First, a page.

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Village Fetes

A brief history of the village fete

What are your favourite stalls, games, elements, etc. of a village fête?

Village fêtes are most popular during the summer, especially during May to herald spring. The popularity and the style of these fairs have changed throughout British history, but what we’re most familiar with today is what our novel heroes and heroines of the Georgian era would have known.

A fête is a social fair intended to raise money for charity through the sell of local goods, typically homemade, be it crafts, produce, or baked goods. But it’s so much more than that! It’s a celebration of village life, a time to play and make merry. From one fête to another, the games, stalls, and competitions are familiar, from cake stalls to coconut shies, from vegetable contests to dog shows.

The fête originates from the humble marketplace fairs of the medieval era. Far from the fair we know of today, it was little more than a market day to sell or trade livestock, produce, and other farm goods.

Village fêtes as we think of them now trace to the 17th c, gaining popularity in the 18th century and becoming more recognisable to the fairs of today. By the Regency era, the village fête involving charity and community fun was a mainstay. Most of the stalls we see today are much the same as what our heroes and heroines of our beloved novels would have seen, but there are a few differences, such as the coconut shy of the 19th century would have been, instead, Aunt Sally—tracing back as far as the 17th c.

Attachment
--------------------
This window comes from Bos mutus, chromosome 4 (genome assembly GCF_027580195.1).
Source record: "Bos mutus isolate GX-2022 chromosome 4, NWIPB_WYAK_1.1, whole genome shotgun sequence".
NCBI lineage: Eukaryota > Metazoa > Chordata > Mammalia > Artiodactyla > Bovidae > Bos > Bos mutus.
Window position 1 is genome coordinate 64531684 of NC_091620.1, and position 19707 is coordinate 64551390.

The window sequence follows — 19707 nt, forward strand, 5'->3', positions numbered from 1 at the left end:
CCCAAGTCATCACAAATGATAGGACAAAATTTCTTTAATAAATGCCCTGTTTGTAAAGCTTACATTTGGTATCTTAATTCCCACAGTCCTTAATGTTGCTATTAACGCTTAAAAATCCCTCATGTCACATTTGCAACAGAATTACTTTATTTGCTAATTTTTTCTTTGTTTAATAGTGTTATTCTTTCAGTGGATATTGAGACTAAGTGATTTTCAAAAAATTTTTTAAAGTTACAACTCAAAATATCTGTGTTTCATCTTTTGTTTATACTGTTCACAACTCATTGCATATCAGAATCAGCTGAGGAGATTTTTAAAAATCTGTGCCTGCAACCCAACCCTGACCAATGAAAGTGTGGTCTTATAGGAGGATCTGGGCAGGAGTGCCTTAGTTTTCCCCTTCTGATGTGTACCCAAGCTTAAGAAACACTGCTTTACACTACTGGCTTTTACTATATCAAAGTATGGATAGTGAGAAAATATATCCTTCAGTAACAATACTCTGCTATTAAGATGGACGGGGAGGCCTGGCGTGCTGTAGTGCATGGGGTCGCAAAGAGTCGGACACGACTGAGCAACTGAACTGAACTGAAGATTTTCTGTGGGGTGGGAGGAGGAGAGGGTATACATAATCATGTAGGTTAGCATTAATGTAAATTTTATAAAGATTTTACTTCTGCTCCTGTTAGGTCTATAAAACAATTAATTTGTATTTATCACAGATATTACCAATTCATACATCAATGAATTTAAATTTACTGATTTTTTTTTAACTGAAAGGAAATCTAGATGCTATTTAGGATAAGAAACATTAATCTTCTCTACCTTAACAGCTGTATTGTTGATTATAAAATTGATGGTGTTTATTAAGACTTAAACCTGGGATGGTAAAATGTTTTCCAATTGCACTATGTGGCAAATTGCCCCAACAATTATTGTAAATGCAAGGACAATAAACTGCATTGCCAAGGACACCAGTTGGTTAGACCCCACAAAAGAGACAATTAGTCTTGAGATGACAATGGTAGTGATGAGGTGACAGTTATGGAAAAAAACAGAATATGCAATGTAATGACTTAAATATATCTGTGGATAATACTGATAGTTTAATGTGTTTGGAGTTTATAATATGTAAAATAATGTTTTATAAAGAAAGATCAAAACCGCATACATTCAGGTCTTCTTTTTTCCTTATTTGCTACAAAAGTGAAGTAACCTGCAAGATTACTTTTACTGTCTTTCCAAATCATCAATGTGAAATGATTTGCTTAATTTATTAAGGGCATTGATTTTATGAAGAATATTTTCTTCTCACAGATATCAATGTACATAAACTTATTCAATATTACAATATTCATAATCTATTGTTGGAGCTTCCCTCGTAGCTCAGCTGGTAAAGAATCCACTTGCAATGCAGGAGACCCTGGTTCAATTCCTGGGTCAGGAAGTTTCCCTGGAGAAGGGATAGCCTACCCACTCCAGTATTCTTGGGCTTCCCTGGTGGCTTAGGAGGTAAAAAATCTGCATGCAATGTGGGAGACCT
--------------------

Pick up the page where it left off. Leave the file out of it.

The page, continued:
During the Georgian era, these fairs were not exclusive to outdoors, as they are now. They could be outside on the village green or perhaps hosted in the long gallery of a stately home with a more exclusive guest list.

Fêtes weren’t just for villagers in the Georgian era, though. The first action the Prince of Wales took after being declared Regent on Feb 5, 1811, was to host the grandest fête of all time. Two thousand people were invited. According to reports, there were 98 earls, 39 viscounts, 107 lords, and too many barons, admirals, etc. to count.


Common sale stalls:

  • Bric-a-brac

  • Second-hand books

  • Flowers and plants

  • Homemade crafts (embroidered handkerchiefs, knitted shawls, bird houses, etc.)

  • Homemade cakes and jams

  • Farm goods from produce to eggs

Common games:

  • Coconut shy

  • Aunt Sally

  • Crockery smashing

  • Welly wanging

  • Wet sponge throwing

  • Hoopla

  • Tombola

Common entertainment:

  • Morris dancing

  • Punch and Judy show

  • Live music

Common contests:

  • Egg-and-spoon race

  • Three-legged race

  • Sack races

  • Tug of war

  • Dog show (various, from waggiest tale to best coat)

  • Auctions

  • Weight guessing games

  • Best/largest vegetable


A few fun blog pages to explore:


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